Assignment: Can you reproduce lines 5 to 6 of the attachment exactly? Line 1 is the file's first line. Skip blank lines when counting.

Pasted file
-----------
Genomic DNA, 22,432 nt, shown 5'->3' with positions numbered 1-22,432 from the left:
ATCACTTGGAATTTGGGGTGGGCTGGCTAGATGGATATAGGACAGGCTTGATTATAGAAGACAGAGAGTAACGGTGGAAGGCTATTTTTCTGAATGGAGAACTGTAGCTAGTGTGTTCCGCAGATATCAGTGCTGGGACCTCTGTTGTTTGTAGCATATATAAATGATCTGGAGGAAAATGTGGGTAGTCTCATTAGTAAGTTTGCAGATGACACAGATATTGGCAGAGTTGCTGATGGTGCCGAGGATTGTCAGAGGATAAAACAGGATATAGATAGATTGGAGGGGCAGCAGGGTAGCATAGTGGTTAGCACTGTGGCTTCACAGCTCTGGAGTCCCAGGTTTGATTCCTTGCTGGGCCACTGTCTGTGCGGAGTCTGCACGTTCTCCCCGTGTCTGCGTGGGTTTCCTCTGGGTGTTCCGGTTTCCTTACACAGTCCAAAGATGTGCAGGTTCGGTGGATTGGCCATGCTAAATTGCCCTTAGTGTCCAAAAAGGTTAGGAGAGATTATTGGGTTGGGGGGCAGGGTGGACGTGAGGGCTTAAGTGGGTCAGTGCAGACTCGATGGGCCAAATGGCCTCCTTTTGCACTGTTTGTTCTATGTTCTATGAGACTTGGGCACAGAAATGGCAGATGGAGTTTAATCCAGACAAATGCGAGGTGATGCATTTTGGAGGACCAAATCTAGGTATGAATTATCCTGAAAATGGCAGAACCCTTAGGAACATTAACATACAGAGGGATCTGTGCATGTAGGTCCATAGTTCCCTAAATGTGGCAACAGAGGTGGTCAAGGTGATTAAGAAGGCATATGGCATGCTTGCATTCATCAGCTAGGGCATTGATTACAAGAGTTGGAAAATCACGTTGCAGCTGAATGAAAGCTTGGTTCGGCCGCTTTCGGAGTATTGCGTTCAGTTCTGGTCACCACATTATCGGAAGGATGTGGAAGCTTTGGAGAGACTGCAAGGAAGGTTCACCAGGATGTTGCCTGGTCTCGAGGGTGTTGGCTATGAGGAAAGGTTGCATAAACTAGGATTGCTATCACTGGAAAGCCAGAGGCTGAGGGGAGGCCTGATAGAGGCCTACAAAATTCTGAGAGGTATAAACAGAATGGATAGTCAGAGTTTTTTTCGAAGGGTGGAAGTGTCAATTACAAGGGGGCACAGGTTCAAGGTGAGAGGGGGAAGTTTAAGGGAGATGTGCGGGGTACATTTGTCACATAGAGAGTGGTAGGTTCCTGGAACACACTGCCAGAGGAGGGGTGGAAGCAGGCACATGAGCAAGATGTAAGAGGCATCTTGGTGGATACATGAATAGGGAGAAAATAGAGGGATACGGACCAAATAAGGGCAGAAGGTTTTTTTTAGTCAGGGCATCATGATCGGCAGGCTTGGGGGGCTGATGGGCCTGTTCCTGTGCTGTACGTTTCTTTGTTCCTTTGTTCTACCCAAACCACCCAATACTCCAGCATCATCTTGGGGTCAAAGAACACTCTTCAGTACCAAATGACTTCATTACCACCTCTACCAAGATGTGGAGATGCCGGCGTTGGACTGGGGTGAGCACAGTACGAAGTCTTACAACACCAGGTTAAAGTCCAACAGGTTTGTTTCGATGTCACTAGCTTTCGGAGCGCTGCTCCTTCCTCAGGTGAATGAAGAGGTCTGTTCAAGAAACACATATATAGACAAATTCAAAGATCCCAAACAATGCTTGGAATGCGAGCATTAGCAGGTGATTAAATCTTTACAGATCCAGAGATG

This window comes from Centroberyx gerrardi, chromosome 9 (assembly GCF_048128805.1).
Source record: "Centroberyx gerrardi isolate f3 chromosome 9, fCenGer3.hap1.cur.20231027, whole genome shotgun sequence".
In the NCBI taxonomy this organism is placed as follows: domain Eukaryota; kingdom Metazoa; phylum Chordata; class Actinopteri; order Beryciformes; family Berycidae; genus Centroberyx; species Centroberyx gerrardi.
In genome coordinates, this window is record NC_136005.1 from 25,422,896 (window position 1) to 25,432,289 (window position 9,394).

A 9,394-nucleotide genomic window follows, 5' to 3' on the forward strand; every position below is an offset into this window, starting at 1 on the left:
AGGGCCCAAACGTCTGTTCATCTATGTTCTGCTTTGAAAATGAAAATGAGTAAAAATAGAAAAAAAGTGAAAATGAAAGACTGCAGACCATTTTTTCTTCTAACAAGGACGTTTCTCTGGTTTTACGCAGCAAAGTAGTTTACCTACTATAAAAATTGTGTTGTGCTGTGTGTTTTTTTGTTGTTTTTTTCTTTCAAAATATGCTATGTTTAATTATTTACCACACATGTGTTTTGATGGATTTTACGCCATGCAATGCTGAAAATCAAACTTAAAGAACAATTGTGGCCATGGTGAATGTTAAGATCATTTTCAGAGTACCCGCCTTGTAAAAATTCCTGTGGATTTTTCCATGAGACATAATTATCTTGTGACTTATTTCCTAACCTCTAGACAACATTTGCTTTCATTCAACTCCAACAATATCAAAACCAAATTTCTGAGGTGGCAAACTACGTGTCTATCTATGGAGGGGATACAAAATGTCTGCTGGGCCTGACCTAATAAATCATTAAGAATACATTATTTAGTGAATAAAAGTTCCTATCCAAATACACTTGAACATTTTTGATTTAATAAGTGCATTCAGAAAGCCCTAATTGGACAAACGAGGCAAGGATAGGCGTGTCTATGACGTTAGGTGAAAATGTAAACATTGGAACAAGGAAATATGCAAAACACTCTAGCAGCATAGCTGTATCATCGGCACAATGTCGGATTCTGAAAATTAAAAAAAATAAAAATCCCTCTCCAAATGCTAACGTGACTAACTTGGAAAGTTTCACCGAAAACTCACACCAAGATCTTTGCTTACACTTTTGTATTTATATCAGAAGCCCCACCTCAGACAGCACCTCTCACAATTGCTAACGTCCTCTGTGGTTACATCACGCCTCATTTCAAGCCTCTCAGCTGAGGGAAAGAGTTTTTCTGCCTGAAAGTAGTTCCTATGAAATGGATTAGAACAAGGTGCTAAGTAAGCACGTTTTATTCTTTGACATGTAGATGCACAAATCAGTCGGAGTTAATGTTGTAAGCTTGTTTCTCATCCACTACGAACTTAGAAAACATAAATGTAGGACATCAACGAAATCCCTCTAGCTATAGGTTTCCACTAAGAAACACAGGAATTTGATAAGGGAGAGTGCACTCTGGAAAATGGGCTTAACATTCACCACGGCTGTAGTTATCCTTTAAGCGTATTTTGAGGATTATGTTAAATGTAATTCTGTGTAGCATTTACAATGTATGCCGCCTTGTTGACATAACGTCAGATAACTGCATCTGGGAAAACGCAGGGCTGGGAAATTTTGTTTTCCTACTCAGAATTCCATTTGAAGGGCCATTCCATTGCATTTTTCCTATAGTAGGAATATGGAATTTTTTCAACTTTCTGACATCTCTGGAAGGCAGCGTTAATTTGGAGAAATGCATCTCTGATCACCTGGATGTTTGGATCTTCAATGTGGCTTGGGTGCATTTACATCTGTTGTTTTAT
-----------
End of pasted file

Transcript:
In the NCBI taxonomy this organism is placed as follows: domain Eukaryota; kingdom Metazoa; phylum Chordata; class Actinopteri; order Beryciformes; family Berycidae; genus Centroberyx; species Centroberyx gerrardi.
In genome coordinates, this window is record NC_136005.1 from 25,422,896 (window position 1) to 25,432,289 (window position 9,394).